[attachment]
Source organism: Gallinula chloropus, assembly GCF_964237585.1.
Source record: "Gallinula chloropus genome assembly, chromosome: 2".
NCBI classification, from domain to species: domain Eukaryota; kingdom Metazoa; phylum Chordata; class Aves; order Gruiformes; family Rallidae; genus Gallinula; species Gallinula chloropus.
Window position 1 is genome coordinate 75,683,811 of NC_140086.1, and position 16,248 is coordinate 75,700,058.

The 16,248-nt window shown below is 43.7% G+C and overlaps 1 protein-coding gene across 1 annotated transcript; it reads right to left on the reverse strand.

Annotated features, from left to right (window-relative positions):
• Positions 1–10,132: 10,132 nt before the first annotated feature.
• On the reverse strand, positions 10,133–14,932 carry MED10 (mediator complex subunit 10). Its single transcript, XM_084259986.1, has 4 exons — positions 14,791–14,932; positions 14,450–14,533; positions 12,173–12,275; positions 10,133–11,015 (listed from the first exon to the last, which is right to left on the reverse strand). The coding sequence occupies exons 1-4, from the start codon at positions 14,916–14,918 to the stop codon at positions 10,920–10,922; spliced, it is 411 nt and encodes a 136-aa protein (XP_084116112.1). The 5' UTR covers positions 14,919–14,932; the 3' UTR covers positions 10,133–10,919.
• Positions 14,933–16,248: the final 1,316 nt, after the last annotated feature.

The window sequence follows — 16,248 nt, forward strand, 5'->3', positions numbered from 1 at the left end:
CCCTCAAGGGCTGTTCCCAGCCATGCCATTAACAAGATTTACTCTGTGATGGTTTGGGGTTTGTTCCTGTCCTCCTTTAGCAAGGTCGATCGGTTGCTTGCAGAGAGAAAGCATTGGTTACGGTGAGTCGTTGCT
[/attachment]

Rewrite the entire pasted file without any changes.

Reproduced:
Source organism: Gallinula chloropus, assembly GCF_964237585.1.
Source record: "Gallinula chloropus genome assembly, chromosome: 2".
NCBI classification, from domain to species: domain Eukaryota; kingdom Metazoa; phylum Chordata; class Aves; order Gruiformes; family Rallidae; genus Gallinula; species Gallinula chloropus.
Window position 1 is genome coordinate 75,683,811 of NC_140086.1, and position 16,248 is coordinate 75,700,058.

The 16,248-nt window shown below is 43.7% G+C and overlaps 1 protein-coding gene across 1 annotated transcript; it reads right to left on the reverse strand.

Annotated features, from left to right (window-relative positions):
• Positions 1–10,132: 10,132 nt before the first annotated feature.
• On the reverse strand, positions 10,133–14,932 carry MED10 (mediator complex subunit 10). Its single transcript, XM_084259986.1, has 4 exons — positions 14,791–14,932; positions 14,450–14,533; positions 12,173–12,275; positions 10,133–11,015 (listed from the first exon to the last, which is right to left on the reverse strand). The coding sequence occupies exons 1-4, from the start codon at positions 14,916–14,918 to the stop codon at positions 10,920–10,922; spliced, it is 411 nt and encodes a 136-aa protein (XP_084116112.1). The 5' UTR covers positions 14,919–14,932; the 3' UTR covers positions 10,133–10,919.
• Positions 14,933–16,248: the final 1,316 nt, after the last annotated feature.

The window sequence follows — 16,248 nt, forward strand, 5'->3', positions numbered from 1 at the left end:
CCCTCAAGGGCTGTTCCCAGCCATGCCATTAACAAGATTTACTCTGTGATGGTTTGGGGTTTGTTCCTGTCCTCCTTTAGCAAGGTCGATCGGTTGCTTGCAGAGAGAAAGCATTGGTTACGGTGAGTCGTTGCT